Dr. Margaret Weitekamp has researched and written on how a groundswell of support helped create a Lego set representing women’s contributions to
Dr. Margaret Weitekamp has researched and written on how a groundswell of support helped create a Lego set representing women’s contributions to aerospace. Join us on Wednesday, March 17th from 2:00 – 3:00 pm MST for a discussion of how women have worked from the very beginning of aviation to innovate, and how museums have documented their stories.
Margaret Weitekamp, PhD, Curator and Department Chair, Space History Department, National Air and Space Museum
The Arizona Historical Society is a Smithsonian Affiliate.
About Dr. Margaret Weitekamp
In addition to serving as the department chair, Dr. Margaret A. Weitekamp curates the Museum’s social and cultural history of spaceflight collection, more than 5,000 artifacts that include space memorabilia and space science fiction objects. These everyday mementos of the space age—which include toys and games, medals and awards, buttons and pins, as well as comics and trading cards—complete the story about spaceflight told by the Museum’s collection of space hardware and technologies.
Weitekamp earned a BA from the University of Pittsburgh and an MA and PhD in history from Cornell University. During her graduate work, she was a Mellon fellow in the humanities and spent a year in residence at the NASA Headquarters History Office in Washington, D.C. as the American Historical Association / NASA Aerospace History Fellow. Before joining the Smithsonian, Weitekamp taught in the Women’s Studies Program at Hobart and William Smith Colleges in Geneva, New York.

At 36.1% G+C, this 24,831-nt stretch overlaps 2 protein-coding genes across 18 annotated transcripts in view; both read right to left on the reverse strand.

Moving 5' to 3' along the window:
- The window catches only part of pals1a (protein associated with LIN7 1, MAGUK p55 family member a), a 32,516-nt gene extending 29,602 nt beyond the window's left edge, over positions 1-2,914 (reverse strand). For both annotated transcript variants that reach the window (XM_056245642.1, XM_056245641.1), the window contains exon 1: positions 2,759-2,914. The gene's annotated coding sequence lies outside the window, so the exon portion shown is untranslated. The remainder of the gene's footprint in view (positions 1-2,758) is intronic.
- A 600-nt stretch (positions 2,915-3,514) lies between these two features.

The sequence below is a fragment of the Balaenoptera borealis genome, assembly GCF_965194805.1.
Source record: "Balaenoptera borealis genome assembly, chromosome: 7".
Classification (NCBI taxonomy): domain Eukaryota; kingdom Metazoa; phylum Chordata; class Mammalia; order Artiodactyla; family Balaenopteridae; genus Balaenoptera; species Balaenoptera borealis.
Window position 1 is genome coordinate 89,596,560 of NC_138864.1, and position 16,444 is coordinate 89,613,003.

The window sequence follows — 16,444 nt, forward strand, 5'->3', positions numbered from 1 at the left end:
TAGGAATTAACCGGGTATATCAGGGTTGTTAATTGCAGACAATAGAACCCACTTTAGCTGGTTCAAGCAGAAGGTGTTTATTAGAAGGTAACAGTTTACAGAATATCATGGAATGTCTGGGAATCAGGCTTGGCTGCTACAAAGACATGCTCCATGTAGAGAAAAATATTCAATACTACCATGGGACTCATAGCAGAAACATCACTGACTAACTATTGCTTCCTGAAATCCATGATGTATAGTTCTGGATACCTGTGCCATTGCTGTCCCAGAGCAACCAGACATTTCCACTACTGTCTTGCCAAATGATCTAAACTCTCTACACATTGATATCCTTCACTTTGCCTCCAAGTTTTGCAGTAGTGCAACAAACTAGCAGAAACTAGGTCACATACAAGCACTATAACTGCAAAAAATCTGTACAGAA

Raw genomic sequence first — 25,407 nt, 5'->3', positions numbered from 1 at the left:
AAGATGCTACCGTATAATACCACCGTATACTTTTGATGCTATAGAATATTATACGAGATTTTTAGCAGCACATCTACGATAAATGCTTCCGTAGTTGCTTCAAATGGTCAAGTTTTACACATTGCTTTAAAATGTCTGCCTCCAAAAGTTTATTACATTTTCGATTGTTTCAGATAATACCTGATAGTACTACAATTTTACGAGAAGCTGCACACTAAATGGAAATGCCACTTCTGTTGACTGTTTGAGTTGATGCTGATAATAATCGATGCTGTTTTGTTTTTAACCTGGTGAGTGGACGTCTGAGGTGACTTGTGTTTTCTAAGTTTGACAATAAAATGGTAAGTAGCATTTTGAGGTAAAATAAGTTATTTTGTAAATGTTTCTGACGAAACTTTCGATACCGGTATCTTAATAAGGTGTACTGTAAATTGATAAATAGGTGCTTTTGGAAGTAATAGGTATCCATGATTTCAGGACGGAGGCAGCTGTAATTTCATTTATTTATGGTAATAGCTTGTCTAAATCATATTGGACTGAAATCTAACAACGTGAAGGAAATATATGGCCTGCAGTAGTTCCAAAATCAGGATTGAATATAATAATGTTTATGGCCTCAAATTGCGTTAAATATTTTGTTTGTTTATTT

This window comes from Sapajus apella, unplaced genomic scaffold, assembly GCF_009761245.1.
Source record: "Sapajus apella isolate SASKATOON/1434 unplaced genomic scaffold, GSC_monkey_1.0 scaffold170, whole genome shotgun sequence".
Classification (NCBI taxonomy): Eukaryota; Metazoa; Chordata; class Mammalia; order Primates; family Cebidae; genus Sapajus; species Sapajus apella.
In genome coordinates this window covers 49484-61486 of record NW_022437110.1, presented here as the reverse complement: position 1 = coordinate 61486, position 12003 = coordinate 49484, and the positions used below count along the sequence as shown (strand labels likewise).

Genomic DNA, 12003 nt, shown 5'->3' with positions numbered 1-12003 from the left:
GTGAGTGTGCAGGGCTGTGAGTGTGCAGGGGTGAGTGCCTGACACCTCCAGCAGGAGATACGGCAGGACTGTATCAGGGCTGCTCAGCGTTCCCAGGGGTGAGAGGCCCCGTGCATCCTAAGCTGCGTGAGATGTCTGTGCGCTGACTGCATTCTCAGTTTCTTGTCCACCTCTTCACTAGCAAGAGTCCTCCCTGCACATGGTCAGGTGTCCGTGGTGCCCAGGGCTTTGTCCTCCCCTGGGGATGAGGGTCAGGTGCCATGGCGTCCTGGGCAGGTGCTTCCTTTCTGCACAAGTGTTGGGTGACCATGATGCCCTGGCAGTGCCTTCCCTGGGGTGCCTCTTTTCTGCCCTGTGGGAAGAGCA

She is the author of numerous scholar articles as well as Right Stuff, Wrong Sex: America’s First Women in Space Program, which won the Eugene M. Emme Award for Astronautical Literature from the American Astronautical Society. In addition, she wrote an award-winning children’s picture book Pluto’s Secret: An Icy World’s Tale of Discovery (Abrams Books for Young Readers, 2013), in collaboration with David DeVorkin and illustrated by Diane Kidd. With Anne Collins Goodyear, she co-edited the ninth volume in the Artefacts series on the material culture of science and technology, Analyzing Art and Aesthetics (Smithsonian Institution Scholarly Press, 2013). She is currently completing a new book project, a social and cultural history of space memorabilia.
(Wednesday) 2:00 pm - 3:00 pm